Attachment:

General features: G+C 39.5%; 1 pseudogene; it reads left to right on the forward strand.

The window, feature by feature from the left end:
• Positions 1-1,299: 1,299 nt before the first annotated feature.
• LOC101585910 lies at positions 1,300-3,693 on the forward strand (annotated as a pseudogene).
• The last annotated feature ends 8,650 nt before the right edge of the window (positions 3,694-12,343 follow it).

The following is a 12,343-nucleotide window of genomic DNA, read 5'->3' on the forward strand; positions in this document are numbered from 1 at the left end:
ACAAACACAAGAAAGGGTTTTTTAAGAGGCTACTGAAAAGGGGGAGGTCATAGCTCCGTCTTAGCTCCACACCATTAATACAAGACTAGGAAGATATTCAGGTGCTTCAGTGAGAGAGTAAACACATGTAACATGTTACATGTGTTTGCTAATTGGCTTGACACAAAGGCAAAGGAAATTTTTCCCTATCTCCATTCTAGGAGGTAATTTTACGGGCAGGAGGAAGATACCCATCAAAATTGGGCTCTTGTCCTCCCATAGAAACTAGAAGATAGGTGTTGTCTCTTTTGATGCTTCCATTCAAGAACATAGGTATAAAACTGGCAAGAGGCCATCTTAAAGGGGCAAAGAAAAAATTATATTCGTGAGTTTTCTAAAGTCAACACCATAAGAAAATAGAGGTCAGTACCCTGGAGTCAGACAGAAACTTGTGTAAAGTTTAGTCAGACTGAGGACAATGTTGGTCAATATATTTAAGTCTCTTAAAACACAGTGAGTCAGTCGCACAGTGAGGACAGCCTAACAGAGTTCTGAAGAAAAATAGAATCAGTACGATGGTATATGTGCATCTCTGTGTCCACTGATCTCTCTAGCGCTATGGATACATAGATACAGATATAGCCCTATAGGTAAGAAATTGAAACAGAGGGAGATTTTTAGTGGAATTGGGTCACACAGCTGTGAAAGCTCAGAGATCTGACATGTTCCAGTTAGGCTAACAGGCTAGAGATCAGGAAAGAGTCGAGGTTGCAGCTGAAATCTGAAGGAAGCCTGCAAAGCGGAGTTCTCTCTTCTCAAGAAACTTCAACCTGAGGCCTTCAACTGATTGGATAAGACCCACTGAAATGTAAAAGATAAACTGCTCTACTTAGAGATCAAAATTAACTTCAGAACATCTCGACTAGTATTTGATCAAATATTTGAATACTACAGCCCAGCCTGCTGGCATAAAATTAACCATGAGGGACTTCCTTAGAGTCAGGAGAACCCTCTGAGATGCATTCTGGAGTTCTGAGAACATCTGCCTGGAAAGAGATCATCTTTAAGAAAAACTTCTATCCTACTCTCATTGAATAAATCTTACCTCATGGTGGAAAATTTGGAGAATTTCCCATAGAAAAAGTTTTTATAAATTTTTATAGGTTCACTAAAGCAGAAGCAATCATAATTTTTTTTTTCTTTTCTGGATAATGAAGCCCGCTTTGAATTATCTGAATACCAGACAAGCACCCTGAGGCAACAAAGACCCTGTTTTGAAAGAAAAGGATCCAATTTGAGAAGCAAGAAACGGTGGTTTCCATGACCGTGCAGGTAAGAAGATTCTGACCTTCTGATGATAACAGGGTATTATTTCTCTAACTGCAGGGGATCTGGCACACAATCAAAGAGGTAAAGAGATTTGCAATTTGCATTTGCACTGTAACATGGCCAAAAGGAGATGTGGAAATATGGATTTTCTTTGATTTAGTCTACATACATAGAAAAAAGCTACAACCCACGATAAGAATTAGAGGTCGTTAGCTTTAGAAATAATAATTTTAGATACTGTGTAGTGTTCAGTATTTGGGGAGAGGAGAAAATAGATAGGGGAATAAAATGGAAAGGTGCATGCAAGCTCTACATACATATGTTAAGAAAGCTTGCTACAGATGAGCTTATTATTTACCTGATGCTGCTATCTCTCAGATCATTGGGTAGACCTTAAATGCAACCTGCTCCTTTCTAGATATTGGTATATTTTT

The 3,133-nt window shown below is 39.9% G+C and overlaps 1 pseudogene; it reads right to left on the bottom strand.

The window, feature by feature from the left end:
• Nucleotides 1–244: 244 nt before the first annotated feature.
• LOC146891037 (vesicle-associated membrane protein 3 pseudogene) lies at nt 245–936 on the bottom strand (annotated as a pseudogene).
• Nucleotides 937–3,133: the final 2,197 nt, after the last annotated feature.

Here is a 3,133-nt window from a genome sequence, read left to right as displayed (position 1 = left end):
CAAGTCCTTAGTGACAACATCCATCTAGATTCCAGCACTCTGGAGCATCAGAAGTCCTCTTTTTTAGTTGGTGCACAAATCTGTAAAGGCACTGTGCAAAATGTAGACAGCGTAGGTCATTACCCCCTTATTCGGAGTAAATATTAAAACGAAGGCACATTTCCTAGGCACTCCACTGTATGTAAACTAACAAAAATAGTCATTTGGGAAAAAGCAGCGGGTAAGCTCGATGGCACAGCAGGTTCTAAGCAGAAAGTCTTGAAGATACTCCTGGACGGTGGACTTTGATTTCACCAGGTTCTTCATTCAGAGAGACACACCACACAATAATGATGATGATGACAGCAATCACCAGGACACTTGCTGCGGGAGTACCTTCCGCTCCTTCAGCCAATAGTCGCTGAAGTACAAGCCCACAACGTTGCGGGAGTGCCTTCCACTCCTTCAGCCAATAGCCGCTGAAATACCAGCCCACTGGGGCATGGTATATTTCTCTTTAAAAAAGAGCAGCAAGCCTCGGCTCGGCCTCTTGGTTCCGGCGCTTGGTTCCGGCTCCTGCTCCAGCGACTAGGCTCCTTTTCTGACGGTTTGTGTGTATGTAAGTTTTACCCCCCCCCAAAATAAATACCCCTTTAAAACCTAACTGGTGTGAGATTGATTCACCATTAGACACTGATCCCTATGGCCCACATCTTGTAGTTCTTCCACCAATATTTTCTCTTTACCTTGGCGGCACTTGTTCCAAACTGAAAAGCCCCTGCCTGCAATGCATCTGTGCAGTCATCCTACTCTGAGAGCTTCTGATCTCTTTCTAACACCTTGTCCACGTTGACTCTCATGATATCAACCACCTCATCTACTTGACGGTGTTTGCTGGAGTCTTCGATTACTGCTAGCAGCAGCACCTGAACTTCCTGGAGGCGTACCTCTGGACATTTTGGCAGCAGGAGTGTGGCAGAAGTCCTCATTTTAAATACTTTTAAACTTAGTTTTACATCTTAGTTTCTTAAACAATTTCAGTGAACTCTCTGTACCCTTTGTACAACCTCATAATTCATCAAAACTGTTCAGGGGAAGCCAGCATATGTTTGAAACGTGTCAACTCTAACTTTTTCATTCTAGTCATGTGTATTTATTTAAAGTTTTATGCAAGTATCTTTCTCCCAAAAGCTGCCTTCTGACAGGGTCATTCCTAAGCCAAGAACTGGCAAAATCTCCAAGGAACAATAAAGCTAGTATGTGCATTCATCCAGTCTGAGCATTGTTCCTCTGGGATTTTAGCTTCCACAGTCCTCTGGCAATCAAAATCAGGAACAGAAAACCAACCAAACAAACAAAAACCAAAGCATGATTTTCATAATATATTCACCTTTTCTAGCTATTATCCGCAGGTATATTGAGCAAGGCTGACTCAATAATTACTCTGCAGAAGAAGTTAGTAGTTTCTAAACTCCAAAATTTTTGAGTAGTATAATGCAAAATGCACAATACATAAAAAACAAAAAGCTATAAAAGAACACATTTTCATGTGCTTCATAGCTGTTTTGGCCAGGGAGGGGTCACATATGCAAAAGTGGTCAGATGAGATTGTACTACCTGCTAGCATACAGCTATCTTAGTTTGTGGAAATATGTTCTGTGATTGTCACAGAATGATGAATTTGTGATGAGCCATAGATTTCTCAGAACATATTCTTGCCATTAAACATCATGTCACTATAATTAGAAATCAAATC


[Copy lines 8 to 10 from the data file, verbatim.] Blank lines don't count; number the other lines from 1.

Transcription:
The 3,133-nt window shown below is 39.9% G+C and overlaps 1 pseudogene; it reads right to left on the bottom strand.

The window, feature by feature from the left end:
• Nucleotides 1–244: 244 nt before the first annotated feature.